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The Ancient Games

By: Scott McBride - Updated: 4 Sep 2012 | comments*Discuss
 
Ancient Games Olympic Athletics Greek

The origin of the ancient Games has not been dated precisely, but official Olympic chronology began in 776BC. At that time, similar celebrations of athletics were held in every Greek city, yet within a century the games in Olympia – dedicated to Zeus - had conquered the entire Greek world and by 576BC their renown and prestige were at their peak.

The Games took place every four years, probably at the first moon after the summer solstice, which fell between the end of July and first half of August. Before the ceremonies began, heralds were dispatched to inform the Greek world of the date the sacred truce came into force. The truce did not mean the suspension of ongoing conflicts, but marked the inviolability of the land where the sanctuary was situated.

As the Games were linked to the worship of a divinity or hero, only champions judged worthy of competing under the eyes of the Gods took part. An athlete had to prove his Hellenic quality and be “neither slave nor metic” and have committed “neither crime nor piety, nor sacrilege”. He had to train for 10 months - and be celibate during this time to purify the soul and gain courage. Athletes gathered in Elis 30 days before the Games for collective training and the final competitors were chosen. They swore an oath to abide by the rules, on pain of a fine.

Stadium Held 45,000

Competition and training grounds in Olympia were situated outside the sacred enclosure that protected the temples of Zeus and Hera. The famous stadium could hold 45,000 spectators, gathered on the embankment or seated on white marble reserved for dignitaries. Athletes, most of whom competed naked, gained access to the 192.27metre-long track via an arched, covered crypt. According to legend the track measured six hundred times the length of Heracles’ foot. To the south of the stadium was the hippodrome, the length of three stadia (780m).

The first Games lasted one day, but later this was extended to five days, with three days of competition followed by a closing sacrifice and a procession and banquet celebrating the champions. No records were kept and team sports never featured.

Until the 13th Olympiad in 728BC, the Games consisted of one running event – the stade race over the length of the stadium (192.27m). In 724BC the double stadium race appeared, and then came a long race held over seven, 12 or 20 lengths of the stadium. The short, sprint race remained the most prestigious, however, and the winner gave his name to the Olympiad. Koroibos was the first stade race champion in 776BC and Leonidas of Rhodes was the greatest, winning four times between 164 and 152BC.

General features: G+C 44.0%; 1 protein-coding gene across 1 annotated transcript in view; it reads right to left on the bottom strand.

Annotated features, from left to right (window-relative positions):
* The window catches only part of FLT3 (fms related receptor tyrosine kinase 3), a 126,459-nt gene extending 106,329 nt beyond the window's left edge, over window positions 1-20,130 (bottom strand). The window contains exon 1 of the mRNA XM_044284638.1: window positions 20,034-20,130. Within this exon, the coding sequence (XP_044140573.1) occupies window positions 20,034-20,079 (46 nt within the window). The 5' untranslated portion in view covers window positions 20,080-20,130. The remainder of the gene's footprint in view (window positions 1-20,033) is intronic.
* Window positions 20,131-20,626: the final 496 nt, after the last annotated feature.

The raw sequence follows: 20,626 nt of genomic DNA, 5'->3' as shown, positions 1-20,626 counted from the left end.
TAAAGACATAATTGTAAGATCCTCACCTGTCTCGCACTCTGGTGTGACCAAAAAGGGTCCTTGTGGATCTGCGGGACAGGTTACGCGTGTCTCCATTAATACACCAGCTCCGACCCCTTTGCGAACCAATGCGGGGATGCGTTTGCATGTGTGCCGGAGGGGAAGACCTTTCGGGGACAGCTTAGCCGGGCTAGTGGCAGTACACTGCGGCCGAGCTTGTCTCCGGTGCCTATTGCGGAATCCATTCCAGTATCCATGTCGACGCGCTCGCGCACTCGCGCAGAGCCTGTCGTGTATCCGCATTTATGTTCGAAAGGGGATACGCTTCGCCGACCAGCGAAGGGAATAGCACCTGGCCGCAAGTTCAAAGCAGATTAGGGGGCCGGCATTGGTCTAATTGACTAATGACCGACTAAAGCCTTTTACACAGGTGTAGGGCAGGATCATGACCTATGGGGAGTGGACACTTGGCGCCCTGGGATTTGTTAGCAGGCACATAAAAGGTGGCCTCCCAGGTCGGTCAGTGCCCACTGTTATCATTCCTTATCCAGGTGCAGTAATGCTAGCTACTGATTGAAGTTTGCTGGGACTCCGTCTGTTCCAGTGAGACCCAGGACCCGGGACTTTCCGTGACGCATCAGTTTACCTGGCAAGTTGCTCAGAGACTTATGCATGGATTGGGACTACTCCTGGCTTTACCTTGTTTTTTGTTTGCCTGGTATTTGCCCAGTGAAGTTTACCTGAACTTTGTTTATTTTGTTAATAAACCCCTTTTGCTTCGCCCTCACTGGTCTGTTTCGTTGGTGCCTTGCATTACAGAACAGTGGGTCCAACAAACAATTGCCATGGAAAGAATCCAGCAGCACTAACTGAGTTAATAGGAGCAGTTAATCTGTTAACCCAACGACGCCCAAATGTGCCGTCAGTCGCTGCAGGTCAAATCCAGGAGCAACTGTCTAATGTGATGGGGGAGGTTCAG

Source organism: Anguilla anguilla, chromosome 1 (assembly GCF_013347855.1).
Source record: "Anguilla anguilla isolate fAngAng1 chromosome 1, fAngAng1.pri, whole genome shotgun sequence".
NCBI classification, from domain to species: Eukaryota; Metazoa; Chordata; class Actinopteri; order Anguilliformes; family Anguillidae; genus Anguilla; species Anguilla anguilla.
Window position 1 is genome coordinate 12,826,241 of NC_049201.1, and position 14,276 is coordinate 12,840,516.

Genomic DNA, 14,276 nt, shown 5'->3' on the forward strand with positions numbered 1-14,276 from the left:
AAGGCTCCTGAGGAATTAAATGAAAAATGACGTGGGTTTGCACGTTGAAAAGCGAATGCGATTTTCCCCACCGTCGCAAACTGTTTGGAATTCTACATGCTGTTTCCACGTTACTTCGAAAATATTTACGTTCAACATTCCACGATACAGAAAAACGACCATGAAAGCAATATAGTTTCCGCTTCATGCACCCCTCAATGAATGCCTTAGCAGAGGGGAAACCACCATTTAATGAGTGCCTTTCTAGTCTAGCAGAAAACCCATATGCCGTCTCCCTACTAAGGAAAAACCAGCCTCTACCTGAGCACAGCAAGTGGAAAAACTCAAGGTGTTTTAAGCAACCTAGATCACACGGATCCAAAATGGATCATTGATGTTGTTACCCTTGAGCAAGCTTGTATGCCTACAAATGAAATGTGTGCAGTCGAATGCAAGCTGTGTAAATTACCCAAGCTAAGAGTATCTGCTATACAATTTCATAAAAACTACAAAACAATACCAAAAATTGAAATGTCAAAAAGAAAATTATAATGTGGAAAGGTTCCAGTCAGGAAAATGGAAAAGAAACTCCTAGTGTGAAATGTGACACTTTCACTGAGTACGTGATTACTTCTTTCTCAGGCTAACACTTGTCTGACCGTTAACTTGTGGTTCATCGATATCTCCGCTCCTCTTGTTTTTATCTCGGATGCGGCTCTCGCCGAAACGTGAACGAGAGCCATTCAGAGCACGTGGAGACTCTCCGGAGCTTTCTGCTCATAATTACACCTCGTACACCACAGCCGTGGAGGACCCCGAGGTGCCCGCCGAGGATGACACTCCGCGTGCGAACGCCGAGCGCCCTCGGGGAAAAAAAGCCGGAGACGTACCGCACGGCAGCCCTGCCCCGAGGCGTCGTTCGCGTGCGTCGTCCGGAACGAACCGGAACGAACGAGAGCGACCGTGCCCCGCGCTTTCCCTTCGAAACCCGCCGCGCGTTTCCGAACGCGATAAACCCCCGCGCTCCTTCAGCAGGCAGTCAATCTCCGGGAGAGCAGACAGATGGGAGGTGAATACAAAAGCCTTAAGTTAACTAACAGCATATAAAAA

More Sports are Added

In 708BC, the pentathlon first appeared. Its five trials were discus, stade race, javelin, long jump – performed with a weight in each hand – and wrestling. Pugilism, the precursor of boxing, was added later. The fights had no time limit and were never interrupted. The pankration, a mix of wrestling and pugilism, was even more violent, as any blow other than biting or binding was allowed. Chariot racing, which was spectacular and dangerous, began in the hippodrome during the 25th Olympiad in 689BC and proved popular at subsequent Games.

A champions was crowned with a wreath cut from a sacred olive tree with a golden sickle, had his statue erected in the Altis next to those of the Gods, and became a hero representing his city. Soon cities offered athletes further privileges – tax exemptions, free food and gifts. Athletes turned professional and gave themselves to the highest bidder. Training costs excluded all but the aristocracy and athletic competitions were replaced by bloody gladiatorial competitions.

Cheats Begin to Prosper

Cheating and threats were used to secure victory, pankration confrontations ended in death, the Games descended into violence and even the sacred truce was violated as the ancient Greek ideal died. The Romans enslaved the Greeks and took over the Games, but to the Romans the spectacle became everything. Crowds were showered with coins and jewels and, occasionally, riots broke out. One overthrew an emperor and caused the death of 30,000 spectators.

The Games became an instrument of government, were ruinous to organise and were surrounded by corruption and embezzlement. They disappeared forever in 394AD when abolished by Christian Emperor Theodosius I. A Gothic invasion a year later destroyed the Olympic site. Two earthquakes and a flood obliterated Olympia, but in 1829 archaeologists rediscovered the city's ruins.

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